Example of the design of a PCB

  1. CAD design of the PCB

PCB Layout Example

  1. PCB once manufactured and assembled

PCB Physical Example



Basic guidelines for reducing PCB cost

PCB manufacturing costs depend on several factors that must be taken into account during the design process. If you are a newbie in the PCB field, maybe your design is not optimized from a cost standpoint. The majority of beginner PCB designers don’t consider basic width, spacing and many other rules that have a big impact not only in the tooling costs but also in the unit prices.

If you want to keep your tooling and manufacturing costs to a minimum we recommend you to follow our recommendations that are listed in this article.

1.- Rule of thumb for board size:

Try to keep the board size or area to a minimum.

This is the most obvious rule. Costs tend to go up when the board size is bigger. You can think that price is approximately proportional to the board’s area.

2.- Rule of thumb for board shape and slots:

Unless necessary try to use standard board shapes like squares and rectangles given the fact that irregular shapes may introduce extra cost. Try to avoid slots (internal cutouts) unless necessary for mounting purposes.

Some PCB fab shops charge additional costs for irregular shapes that are different from standard shapes as squares or rectangles. Figure 1 depicts a PCB with an irregular shape that can be used for mounting purposes inside a custom enclosure for a custom system. If the PCB shape is not important we recommend designing boards with square or rectangular shapes for reducing costs.

A pcb with an irregular shape

Fig 1. A PCB with an irregular shape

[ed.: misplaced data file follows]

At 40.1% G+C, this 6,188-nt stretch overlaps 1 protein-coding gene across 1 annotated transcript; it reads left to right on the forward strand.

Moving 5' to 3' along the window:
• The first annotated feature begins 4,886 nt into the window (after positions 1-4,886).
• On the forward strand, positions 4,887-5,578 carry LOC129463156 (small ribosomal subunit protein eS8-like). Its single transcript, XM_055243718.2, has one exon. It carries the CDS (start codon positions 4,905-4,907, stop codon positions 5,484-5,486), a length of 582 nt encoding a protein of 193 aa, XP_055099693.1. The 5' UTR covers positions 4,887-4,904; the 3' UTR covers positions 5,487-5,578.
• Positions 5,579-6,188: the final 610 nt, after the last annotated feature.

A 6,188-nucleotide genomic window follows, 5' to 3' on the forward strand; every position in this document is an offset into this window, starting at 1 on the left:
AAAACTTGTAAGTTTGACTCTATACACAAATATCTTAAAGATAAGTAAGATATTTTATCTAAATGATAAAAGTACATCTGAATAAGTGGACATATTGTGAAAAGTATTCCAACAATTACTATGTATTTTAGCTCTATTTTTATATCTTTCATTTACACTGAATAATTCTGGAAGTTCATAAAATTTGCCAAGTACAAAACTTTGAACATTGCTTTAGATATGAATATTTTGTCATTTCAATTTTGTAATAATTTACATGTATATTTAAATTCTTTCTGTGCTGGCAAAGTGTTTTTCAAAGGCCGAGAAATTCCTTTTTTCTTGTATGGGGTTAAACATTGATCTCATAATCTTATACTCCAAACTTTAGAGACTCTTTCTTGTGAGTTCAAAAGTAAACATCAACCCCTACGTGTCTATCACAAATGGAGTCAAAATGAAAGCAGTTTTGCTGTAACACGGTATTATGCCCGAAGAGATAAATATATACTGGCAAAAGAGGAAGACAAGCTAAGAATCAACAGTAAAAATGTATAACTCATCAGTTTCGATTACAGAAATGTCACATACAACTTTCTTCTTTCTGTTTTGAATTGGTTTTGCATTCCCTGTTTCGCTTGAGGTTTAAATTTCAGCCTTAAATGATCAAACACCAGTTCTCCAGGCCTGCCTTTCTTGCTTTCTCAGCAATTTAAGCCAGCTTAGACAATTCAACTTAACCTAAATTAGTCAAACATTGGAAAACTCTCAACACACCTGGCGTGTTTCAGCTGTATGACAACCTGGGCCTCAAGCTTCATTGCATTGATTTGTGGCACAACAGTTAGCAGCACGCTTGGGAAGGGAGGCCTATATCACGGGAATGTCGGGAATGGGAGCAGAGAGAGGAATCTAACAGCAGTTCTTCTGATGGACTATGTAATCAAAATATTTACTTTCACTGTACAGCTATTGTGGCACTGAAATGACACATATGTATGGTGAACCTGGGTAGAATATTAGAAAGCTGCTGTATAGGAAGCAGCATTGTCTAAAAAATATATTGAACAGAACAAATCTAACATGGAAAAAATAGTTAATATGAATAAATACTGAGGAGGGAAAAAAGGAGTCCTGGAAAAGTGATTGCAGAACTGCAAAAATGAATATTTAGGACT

Figure 2 shows a printed circuit board with a rectangular slot. PCB fab shops charge you an extra cost for making cutouts on the board, so if it is not mandatory to have slots we recommend you not to use them.

pcb board with a cutout or slot

Fig 2. A rectangular PCB with an internal cutout or slot

3.- Rule of thumb for the size of copper objects and the spacing between them:

As the physical dimensions of copper objects and spacing between them decrease, the cost increases.

This one works in the opposite direction to first rule of thumb (now the bigger the cheaper). This rule makes a lot of sense, because for printing smaller objects on copper you need machines with better precision and smaller tolerances. More precision means more cost, and this increase could be important especially for low quantities and prototypes.

When we talk about physical dimensions of copper objects we are referring to pads (SMD and thru-hole), tracks, vias and any object printed on a copper layer. For the case of tracks and pads figure 3 shows this idea. The spacing between pads is denoted as dP and the spacing between tracks as dT while the track's width is denoted as wT. The majority of PCB fab shops consider a board as standard (no extra cost involved) when min(dP), min(dT) and min(wT) are between 8 to 10[mils] (0.2[mm] to 0.254[mm] approx). So for reducing costs it would be a good idea to constrain your design to these values. EDA software generally have a section where you can enter physical rules, which once entered are constantly checked by the DRC (design rule check) system for avoiding out-of-rule errors.

distance between pads and tracks

Fig 3. Spacing between pads and between tracks

4.- Rule of thumb for holes:

The smaller the holes and annular rings, the bigger the price.